Why Thai baht still strengthen despite lack of foreign demands?

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Economic data from the second quarter GDP, which reported a contraction of 12.2%, displayed sharp impacts Covid-19 pandemic caused Thai economy on both internal and external sectors. For instance, private consumption contracted 6.6%, the largest drop in consumption since Tom Yum Kung crisis in 1998, due to a country-wide lockdown. Exports and Tourisms, which rely heavily on foreign demands, faced weak demands from abroad. Exports in the first seven months of the year contracted 12.4%, making it the largest contraction in the last 20 years.

          Although there are some promising signs on Thai economic recovery, one issue that might pressure the recovery on Thai economy in the second half of the year is the strengthening of Thai baht. The strengthening of Thai baht, which posed negative impacts to both exports and tourisms this time might come as a surprise to some readers. Usually, Thai baht appreciation comes from higher demands for Thai Baht. Demands can come from foreign tourists who need to exchange Thai baht for leisure purposes or Investors who plan to invest in Thai financial markets. Higher demands, then, lead to higher value of Thai baht, which results in stronger Thai baht.

       Based on this idea, the current situation in which Thailand has not welcomed any new tourists in the last five months suggests there are fewer demands for Thai baht. Hence, Thai baht should become weaker. However, after the Covid-19 crisis peaked in March, Thai baht has appreciated more than 5 percent.

           There are both external and internal factors that explain the baht appreciation in the second quarter. U.S. dollar depreciation is the main external factor that cause not only Thai baht to appreciate, but also other Asian currencies. The U.S. dollar depreciation resulted from larger supply of dollar, which came from Quantitative Easing (QE).  The federal reserves had to introduce QE in March to provide liquidity to markets and support the U.S. economy.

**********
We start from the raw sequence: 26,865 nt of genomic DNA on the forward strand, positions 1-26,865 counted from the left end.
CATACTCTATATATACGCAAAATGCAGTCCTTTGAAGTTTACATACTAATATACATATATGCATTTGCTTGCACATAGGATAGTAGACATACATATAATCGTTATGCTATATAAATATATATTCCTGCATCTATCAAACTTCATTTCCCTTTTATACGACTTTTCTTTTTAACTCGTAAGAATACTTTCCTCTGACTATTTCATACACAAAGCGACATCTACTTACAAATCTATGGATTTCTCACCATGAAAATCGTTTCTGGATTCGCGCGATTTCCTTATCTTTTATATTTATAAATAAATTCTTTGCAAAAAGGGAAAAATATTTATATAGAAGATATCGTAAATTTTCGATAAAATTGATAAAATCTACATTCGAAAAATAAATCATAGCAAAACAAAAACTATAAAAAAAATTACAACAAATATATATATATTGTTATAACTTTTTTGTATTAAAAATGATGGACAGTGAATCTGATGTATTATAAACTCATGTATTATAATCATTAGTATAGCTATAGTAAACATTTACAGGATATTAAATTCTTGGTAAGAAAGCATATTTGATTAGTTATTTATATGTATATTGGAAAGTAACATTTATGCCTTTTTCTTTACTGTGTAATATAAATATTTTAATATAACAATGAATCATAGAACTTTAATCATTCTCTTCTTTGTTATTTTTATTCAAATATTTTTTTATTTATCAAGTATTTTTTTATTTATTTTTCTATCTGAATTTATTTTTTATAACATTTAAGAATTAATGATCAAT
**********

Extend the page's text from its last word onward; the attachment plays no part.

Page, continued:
Regarding the domestic economy, the COVID-19 outbreak significantly reduces the demand for Thai baht from international tourist as expected, causing the service account to be negative for the first time in 5 years. Nevertheless, the overall balance of payment has been positive in the second quarter. The main driver this time is a surplus in a financial account which amounts to 11 billion USD dollar, a highest record since the global financial crisis in 2008. Market volatilities in March induced business and financial institutions to moderate their risks by channeling their foreign investments and foreign deposits back to Thailand, causing large capital inflows which resulted in a surplus in the financial account. This event is like the first quarter of 2008 which had large returns of foreign deposits and investments as well.

      In sum, Covid-19 outbreak disrupted not only Thai economic outlook but also foreign flows that affect the direction of Thai baht. To support venerable sectors that rely on foreign demands, the issue of strengthening baht might require greater focus from related parties.